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Today doctors are touting exercise, not rest, for asthma patients.

April 11, 2005|Jeannine Stein | Times Staff Writer

Debbie Kyle couldn't understand why she felt so winded and out of shape during workouts. She was in her early 20s and fit, but still couldn't run on the treadmill without feeling short of breath. Feeling discouraged, she stopped exercising altogether.

"I felt like it was work, and I wasn't enjoying it," recalls the 25-year-old student from Northridge.

Twenty pounds later, and struggling with allergies, she saw a doctor who diagnosed her with asthma. But instead of telling Kyle to hang up her running shoes, he encouraged her to start exercising again.

The conventional wisdom today for children and adults with asthma is that in most cases, exercise can lessen their severity of symptoms and often help reduce their medication.

Exercise-induced asthma affects about 80% of those with allergic asthma, says Dr. Robert Eitches, assistant clinical professor of medicine at the UCLA David Geffen School of Medicine. Symptoms, which include coughing, wheezing, a tightness in the chest and shortness of breath, can be triggered by breathing faster and through the mouth, which occurs during exercise. The air that's breathed in is usually dryer and cooler than air inhaled through the nose. Other factors, such as pollution, pollen and colds, can also worsen symptoms.

Decades ago, doctors recommended rest, rest and more rest for asthma patients, resulting in generations of children who grew up staring out the window watching their friends play.

"There is something generational," says Eitches. "Older people especially were told as children to be quiet and stay in bed and wait it out."

That's what happened to 65-year-old Jaycie Ingersoll during her childhood in San Antonio, Texas. "When I was growing up, resting was the deal" for asthma sufferers, she says. Asthma and bronchial infections caused her to miss school and playtime. Although symptoms subsided during her teens, the Los Angeles real estate agent says they returned when she went through menopause.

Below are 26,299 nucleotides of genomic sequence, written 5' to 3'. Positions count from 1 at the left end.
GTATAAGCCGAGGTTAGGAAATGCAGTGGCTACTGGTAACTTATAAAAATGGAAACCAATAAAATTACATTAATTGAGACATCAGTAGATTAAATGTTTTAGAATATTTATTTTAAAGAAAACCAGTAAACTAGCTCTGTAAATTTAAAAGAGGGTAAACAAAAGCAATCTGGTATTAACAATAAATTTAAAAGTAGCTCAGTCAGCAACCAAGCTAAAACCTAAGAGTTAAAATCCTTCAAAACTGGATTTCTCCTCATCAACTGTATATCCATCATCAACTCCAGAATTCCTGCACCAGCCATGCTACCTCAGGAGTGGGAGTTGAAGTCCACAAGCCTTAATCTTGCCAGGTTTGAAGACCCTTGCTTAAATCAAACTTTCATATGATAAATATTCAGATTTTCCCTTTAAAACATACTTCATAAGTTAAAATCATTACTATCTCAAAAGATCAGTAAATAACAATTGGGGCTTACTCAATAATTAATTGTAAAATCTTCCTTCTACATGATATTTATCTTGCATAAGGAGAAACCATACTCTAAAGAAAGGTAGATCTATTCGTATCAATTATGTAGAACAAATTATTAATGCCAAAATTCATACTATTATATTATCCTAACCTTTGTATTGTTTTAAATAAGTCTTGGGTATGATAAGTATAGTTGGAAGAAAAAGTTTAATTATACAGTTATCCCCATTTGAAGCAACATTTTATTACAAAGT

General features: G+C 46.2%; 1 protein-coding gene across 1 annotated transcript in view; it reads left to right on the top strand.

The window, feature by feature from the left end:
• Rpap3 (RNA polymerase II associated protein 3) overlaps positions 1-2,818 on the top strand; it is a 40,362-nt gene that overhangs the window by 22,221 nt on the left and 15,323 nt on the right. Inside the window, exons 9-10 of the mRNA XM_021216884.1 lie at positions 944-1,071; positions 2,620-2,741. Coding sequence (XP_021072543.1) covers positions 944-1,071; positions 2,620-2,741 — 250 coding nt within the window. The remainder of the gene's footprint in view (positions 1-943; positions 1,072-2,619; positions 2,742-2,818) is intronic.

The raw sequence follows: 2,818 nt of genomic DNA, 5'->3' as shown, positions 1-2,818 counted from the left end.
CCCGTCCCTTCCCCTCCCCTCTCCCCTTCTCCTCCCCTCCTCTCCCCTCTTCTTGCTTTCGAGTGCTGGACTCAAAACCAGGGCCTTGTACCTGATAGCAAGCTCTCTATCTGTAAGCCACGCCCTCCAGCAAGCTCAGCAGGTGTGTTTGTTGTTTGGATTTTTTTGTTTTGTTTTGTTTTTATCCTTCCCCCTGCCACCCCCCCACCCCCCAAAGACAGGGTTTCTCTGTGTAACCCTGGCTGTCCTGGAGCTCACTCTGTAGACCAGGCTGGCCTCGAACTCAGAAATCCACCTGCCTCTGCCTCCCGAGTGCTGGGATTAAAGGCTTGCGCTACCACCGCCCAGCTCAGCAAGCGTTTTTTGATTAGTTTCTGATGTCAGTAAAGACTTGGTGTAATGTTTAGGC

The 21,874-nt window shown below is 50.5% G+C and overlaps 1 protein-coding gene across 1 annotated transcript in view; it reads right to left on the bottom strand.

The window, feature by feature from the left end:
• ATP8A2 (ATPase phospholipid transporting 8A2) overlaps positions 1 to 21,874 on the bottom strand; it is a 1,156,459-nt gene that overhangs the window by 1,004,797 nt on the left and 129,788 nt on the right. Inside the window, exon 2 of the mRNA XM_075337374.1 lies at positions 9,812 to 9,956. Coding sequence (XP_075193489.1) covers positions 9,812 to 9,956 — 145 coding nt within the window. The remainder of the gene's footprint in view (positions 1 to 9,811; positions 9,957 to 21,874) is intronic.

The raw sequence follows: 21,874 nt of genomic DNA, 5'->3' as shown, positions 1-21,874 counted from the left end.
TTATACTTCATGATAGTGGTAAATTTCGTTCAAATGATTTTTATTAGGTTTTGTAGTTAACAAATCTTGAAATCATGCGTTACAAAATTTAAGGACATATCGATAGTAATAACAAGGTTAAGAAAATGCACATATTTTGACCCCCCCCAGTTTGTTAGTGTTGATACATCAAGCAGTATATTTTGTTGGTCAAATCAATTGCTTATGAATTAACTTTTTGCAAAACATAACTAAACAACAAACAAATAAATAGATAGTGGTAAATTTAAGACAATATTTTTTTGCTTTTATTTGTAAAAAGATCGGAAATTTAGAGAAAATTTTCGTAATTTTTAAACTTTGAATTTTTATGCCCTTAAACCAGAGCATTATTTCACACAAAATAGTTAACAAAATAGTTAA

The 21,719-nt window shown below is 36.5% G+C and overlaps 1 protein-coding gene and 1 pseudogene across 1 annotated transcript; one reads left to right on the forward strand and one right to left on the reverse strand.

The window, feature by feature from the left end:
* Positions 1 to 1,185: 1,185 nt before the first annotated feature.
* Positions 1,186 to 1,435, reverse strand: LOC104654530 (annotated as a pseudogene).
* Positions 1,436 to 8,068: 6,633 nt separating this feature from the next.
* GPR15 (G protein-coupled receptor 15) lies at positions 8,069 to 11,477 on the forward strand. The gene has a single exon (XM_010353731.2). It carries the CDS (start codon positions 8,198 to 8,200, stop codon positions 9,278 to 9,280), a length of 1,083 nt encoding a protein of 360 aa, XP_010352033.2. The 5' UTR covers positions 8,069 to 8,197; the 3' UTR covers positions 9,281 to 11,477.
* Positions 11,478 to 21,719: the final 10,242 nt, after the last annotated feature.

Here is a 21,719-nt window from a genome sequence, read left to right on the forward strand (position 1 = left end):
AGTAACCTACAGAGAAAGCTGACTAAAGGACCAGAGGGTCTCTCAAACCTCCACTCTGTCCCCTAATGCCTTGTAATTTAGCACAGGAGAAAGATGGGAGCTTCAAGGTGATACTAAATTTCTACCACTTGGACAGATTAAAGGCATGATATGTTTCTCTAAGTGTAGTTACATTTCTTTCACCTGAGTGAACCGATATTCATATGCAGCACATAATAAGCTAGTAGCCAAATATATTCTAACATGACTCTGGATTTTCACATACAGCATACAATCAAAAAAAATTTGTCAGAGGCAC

About 20 years ago a nutritionist suggested she try walking to ease symptoms. It worked. "I would feel better, no matter how awful I felt in the morning," says Ingersoll, who also stretches, practices yoga-style breathing exercises and swims during the warmer months. She's stopped using most of her asthma medications, except for an occasional spray of albuterol, a drug that relaxes and opens air pathways in the lungs.

As with Kyle, without proper diagnosis people may assume they're out of shape and stop exercising altogether. Parents who don't recognize symptoms may think their child isn't trying hard enough at sports. Says Eitches, "Too often you see kids playing soccer and the father says, 'Shape up!' because he doesn't know his kid has asthma, but he's coughing a lot. The typical asthmatic goes from being a forward in soccer to being a halfback to ending up as the goalie, or dropping it altogether."

This can set up a vicious cycle, says Dr. Guy Soo Hoo, a pulmonary critical care specialist with the VA Greater Los Angeles Health Care System in West L.A. "You don't feel well, so you exercise less, and then you get to the point where you can hardly do anything." A sedentary lifestyle often leads to obesity, which can also worsen asthma symptoms.

But cardiovascular exercise can help alleviate problems, adds Soo Hoo. "When cardio endurance improves, you can deliver more oxygen to your muscles," he explains. "You can go further before becoming starved for oxygen. You need to breathe less to do the same amount of work, and the body becomes more efficient."

In recent years, Olympic and professional athletes have begun to speak out about their battles with asthma, becoming important role models, especially for children. Among the ranks are track star Jackie Joyner-Kersee, Olympic swimmers Debbie Meyer and Amy Van Dyken, champion figure skater Kristi Yamaguchi and NFL running back Jerome Bettis.

Even with proper diagnosis and medication, many people don't know how to exercise properly, and drop out after doing too much too soon. "Don't expect to run a marathon right away," says Eitches. "Do it slowly and work up." He also advises anyone experiencing an acute episode of asthma to refrain from working out until they are healthier.

Also, stretch and warm up before working out, and try some nasal breathing exercises to "get the lungs ready for physical activity," he says.

Because cold air can trigger an asthma attack, morning exercisers might do better indoors. If high pollen counts and smog trigger symptoms, avoid outdoor workouts at peak times as well. Swimming is often advised for asthmatics, because the air that's breathed is moist and warm.

Since Kyle started exercising five months ago and using an inhaler, she says she has more energy. "Daily errands used to tire me out, but I can do everything now. It's not a problem."

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